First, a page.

Monetary Control Act

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DEFINITION of 'Monetary Control Act'

Title 1 of a two-title act passed in 1980 that represented the first significant reform in the banking industry since the Great Depression. One of the major highlights of the Monetary Control Act was the deregulation of interest rates paid by depository institutions such as banks. It also opened the Fed discount window and extended reserve requirements to all domestic banks.

BREAKING DOWN 'Monetary Control Act'

The Monetary Control Act and contained several provisions relating to bank reserve and deposit requirements. It created the popular Negotiable Order of Withdrawal (NOW) accounts and also raised the amount of FDIC insurance protection from $40,000 to $100,000 per account.

Title 2 of this Act was the Depository Institutions Deregulation Act of 1980.

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RELATED FAQS
  1. How does the Private Sector Adjustment Factor (PSAF) affect competition in the private-sector?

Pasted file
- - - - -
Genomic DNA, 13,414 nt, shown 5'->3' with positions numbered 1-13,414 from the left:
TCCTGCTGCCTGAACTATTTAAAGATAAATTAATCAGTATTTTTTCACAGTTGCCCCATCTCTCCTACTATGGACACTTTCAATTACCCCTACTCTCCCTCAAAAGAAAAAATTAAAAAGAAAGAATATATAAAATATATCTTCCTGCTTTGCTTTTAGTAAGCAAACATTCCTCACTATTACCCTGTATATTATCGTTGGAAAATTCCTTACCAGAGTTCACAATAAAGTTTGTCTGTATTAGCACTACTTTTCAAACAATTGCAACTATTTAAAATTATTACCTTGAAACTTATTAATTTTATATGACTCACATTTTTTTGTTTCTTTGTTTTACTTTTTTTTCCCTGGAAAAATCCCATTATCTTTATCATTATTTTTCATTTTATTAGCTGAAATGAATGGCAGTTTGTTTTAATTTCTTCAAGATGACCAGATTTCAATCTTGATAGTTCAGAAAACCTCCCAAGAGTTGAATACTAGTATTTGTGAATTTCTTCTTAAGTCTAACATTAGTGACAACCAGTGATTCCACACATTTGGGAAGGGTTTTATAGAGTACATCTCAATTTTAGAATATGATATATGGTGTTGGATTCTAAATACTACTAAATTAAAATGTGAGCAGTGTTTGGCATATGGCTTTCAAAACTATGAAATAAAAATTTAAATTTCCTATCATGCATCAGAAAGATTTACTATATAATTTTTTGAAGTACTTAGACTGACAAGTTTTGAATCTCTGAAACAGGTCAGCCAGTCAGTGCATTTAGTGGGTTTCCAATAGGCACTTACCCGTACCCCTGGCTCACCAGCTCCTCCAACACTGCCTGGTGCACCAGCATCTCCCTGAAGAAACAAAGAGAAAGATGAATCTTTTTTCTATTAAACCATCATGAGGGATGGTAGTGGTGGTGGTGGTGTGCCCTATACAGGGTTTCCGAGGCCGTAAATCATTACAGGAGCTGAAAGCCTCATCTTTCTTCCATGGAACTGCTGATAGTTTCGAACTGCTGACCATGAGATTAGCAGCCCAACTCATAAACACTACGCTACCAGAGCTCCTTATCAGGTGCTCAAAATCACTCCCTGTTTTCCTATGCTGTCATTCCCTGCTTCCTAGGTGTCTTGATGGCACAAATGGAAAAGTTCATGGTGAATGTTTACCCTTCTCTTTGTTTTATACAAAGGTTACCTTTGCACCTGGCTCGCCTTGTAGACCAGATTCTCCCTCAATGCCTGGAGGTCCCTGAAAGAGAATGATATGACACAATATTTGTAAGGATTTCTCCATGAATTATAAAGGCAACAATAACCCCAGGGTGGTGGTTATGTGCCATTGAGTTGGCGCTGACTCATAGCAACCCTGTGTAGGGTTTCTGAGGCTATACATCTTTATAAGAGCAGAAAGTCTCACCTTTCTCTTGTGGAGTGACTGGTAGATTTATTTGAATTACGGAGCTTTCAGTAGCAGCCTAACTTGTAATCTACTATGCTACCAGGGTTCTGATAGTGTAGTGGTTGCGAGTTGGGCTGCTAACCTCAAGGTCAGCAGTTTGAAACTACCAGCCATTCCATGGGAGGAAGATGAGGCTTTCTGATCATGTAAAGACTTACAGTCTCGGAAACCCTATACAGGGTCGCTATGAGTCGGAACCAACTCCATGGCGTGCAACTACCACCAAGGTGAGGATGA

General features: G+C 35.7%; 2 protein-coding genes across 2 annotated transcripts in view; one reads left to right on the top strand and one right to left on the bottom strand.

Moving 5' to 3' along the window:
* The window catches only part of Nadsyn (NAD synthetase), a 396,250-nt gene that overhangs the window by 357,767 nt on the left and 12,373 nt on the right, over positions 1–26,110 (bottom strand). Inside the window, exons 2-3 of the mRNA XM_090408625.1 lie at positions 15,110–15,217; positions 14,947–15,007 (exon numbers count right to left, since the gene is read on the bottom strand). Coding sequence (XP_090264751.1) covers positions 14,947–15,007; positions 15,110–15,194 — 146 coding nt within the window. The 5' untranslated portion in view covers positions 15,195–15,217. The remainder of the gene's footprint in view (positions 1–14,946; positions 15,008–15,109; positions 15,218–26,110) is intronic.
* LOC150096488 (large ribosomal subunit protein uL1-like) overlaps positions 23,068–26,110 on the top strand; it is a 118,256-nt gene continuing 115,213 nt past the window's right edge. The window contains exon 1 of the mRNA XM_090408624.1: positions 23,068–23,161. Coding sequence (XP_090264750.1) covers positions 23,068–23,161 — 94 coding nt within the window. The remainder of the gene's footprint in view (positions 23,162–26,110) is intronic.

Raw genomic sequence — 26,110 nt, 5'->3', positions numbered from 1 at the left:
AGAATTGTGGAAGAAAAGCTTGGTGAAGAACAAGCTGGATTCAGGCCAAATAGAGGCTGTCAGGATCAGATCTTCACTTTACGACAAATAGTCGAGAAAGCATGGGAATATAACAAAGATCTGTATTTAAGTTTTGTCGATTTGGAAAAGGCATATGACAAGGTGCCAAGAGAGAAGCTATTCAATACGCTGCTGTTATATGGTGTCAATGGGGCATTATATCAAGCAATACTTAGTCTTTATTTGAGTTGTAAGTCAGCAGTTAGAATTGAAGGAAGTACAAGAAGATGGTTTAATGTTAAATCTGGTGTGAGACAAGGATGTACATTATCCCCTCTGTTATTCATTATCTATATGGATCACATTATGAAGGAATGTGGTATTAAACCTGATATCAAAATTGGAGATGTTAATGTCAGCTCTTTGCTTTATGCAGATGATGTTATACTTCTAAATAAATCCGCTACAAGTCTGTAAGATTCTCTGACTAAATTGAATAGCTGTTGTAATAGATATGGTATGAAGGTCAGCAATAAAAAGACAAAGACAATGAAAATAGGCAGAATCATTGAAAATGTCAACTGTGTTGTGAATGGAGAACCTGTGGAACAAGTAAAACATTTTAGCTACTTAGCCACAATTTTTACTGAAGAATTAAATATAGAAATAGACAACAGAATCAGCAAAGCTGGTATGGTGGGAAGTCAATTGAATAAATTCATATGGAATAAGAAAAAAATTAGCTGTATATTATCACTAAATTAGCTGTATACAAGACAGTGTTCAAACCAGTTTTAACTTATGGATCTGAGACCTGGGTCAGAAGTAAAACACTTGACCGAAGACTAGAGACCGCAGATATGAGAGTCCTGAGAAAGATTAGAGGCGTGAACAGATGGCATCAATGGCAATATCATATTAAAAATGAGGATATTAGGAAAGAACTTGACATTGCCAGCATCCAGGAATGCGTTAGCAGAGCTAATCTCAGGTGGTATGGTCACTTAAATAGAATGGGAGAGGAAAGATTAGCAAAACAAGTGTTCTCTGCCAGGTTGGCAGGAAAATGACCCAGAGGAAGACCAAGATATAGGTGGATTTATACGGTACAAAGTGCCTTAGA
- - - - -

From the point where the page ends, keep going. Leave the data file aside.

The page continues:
There's no sure way of evaluating the real impact of the private sector adjustment factor (PSAF) on the competitiveness of ... Read Full Answer >>
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    Contrary to conventional wisdom, the Federal Reserve is extensively audited. Politicians on the left and right of a populist ... Read Full Answer >>
  3. Who decides when to print money in the US?

    The U.S. Treasury decides to print money in the United States as it owns and operates printing presses. However, the Federal ... Read Full Answer >>
  4. When has the United States run its largest trade deficits?

    In macroeconomics, balance of trade is one of the leading economic metrics that determines the trading relationship of a ... Read Full Answer >>
  5. How does the bond market react to changes in the Federal Funds Rate?

    The bond market is highly sensitive to changes in the federal funds rate. When the Federal Reserve increases the federal ... Read Full Answer >>
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